The other thing that was encouraged was to throw 50-100 rounds of ammo in your pocket so you could top off magazines while the opposite flight of shooters were on the line.  This is kind of a toss-up instructor to instructor.  About half I’ve taken from like this idea and half like to take a break to reload and chat about the previous drill.  I like the ammo in the pocket – it saves time and gets the shooters more time on the line.

Instructors

You can have the absolute best coursework available . . . but if the instructors presenting it have no real teaching talent . . . little is learned.  The “do it my way ‘cause I said so” days within the firearms training world are long since gone.  If that is the primary fallback position of your instructor – or if that is YOUR primary fallback position – find a different instructor, or become a better instructor.  I believe we had 17 shooters in the class that was divided up into two flights of 9 and 8.  We had 3 instructors which gave a 3-1 ration of shooter to instructor on the range.  That’s a nice ratio!  They all paced the line offering a word here and there – insuring what one might have missed another caught.

Jay was the lead instructor.  A former marine and retired LEO he was what I would consider a modern day “warrior” with approximately 16 years under his belt teaching Gunsite coursework.  He was very skilled in the use of his carry weapon but also trains in various types of hand to hand work, knife fighting and even some sword work.  He made clear that this coursework was a “gunfighting” class and that was indeed the focus of virtually all drills.  How can you insure that you get the first accurate hit should the world truly go sideways in a very big way?

He was tempered and direct in his feedback, honest, progressively more demanding as our time went on and always perfectly clear in what he wanted and expected. 

Pete is an LEO and trainer from South Philadelphia.  I believe he said he’s been teaching Gunsite coursework for nearly 10 years.  He too also falls easily in the category of a modern day warrior.  Of course he is still on the street as part of his work as both a trainer and patrol officer with the police department in Philadelphia.  He could bring to the fore how the techniques they taught played into his daily life as a LEO.  While some instructors imply how things work, all three of ours brought real world experience to the table.  He would take the time to help adjust the smallest things.  For me specifically it was the positioning of my dominant foot and the way my support hand joined my dominant hand during the presentation of my weapon.  Little things that made big differences.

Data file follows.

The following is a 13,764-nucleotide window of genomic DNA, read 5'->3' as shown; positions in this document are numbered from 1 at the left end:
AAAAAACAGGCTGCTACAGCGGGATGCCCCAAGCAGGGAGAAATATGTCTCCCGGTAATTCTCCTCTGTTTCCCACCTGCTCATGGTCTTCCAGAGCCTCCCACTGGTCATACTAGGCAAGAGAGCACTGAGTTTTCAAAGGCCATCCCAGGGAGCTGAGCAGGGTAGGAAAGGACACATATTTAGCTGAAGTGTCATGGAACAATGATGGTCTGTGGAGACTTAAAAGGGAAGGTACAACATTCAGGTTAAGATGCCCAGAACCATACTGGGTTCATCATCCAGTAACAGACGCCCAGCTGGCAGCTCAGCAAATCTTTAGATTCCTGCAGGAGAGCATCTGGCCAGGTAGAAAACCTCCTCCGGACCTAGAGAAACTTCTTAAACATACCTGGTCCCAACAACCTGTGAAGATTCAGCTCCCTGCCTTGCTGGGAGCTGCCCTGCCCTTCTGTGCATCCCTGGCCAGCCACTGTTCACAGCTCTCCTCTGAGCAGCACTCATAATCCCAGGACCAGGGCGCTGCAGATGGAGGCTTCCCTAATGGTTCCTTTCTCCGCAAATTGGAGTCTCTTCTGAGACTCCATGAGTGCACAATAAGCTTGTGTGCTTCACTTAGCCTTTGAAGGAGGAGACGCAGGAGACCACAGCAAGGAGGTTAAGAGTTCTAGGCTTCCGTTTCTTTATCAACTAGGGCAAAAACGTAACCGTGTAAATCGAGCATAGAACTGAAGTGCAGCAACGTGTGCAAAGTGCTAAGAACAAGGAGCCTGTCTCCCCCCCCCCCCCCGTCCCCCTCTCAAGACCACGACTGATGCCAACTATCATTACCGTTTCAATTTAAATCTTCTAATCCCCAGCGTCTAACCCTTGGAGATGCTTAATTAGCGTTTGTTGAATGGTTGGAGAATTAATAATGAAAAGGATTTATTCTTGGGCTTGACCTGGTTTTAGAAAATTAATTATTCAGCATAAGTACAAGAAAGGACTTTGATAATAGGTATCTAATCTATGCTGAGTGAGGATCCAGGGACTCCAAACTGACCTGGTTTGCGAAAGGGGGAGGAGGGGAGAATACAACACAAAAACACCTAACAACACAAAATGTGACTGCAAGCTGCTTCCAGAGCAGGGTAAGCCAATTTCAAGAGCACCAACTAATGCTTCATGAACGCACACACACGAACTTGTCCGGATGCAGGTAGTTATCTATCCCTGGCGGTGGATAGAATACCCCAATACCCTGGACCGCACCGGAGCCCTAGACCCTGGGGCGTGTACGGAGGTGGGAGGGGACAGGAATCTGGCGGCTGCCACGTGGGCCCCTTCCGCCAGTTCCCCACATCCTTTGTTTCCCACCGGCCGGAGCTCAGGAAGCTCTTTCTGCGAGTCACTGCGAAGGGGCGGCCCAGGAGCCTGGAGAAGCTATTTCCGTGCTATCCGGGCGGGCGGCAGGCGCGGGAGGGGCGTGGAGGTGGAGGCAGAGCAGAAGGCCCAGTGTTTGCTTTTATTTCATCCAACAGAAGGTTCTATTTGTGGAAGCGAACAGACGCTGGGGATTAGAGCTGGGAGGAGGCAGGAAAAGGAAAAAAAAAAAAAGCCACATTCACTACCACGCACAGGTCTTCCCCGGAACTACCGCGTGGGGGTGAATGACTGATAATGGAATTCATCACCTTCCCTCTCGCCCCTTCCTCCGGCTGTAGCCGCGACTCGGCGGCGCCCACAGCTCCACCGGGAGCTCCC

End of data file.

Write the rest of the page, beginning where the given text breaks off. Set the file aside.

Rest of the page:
Jerrod was a local officer that had been a Gunsite trainer for 6 years if memory serves.  We had the honor of shooting on a pistol range named in memory of his father.  You could tell that meant a lot to him.  The description of “warrior” applies to him as well with a broad range of training from firearms to hand to hand to knife fighting.  All three had a very broad base of fighting knowledge.  He too would deliver specific parts of the lectures as well as offer feedback to individual shooters during the drills.  The best piece he offered me came during a “headshot” drill.  The previous drill at 3 yards went well.  At 5 – not so much.  His comment . . . “How the heck did you go from hero to zero so quick??”  Heavy sigh.  In watching me he noticed I was taking longer to press off the shot.  He simply said “when you sight picture is right, finish the trigger press”.  It seemed I was waiting for the perfect alignment . . . while when I finished my drive, with the slack taken up . . . I truly was already on target.  So, I simply finished the press.  The result was MUCH BETTER with rounds quickly falling into the “ocular cavity”.

 Little things, little things, little things . . . foot position, trigger take up, smooth press, earlier joining . . . all fine-tune a shooter . . . and all make them a quicker and more accurate gunfighter.

Preconceptions

Things I “knew” going in to this . . .

·        All instructors would shoot and promote the .45cal 1911.

·        The “Weaver Stance” would be demanded.

·        The concept of “Modern Technique” would be hammered home.

The reality was something quite different . . . there was not a single 1911 amongst the instructors to be found.  The Weaver Stance had been replaced (and is being replaced throughout their coursework) with a “Balanced Fighting Stance” and at the end of three days the phrase “Modern Technique” meant to me – placing rounds on target quickly and in a combat effective way.

Defensive Weapon

The primary argument made for the selection of a defensive weapon revolved around elements of the Combat Triad . . . Gun Handling and Marksmanship.  If you can’t run your gun . . . what good is it.  And, if you can’t hit what you’re aiming at . . . things won’t end well.  We had a segment on Terminal Ballistics in one of the lecture periods.  The bottom line is that if you look at a 9mm, .40 or a .45 the differences between terminal ballistics of a modern defensive round is virtually non-existent.  So, find a defensive weapon – in any of these calibers – that you can run and shoot well.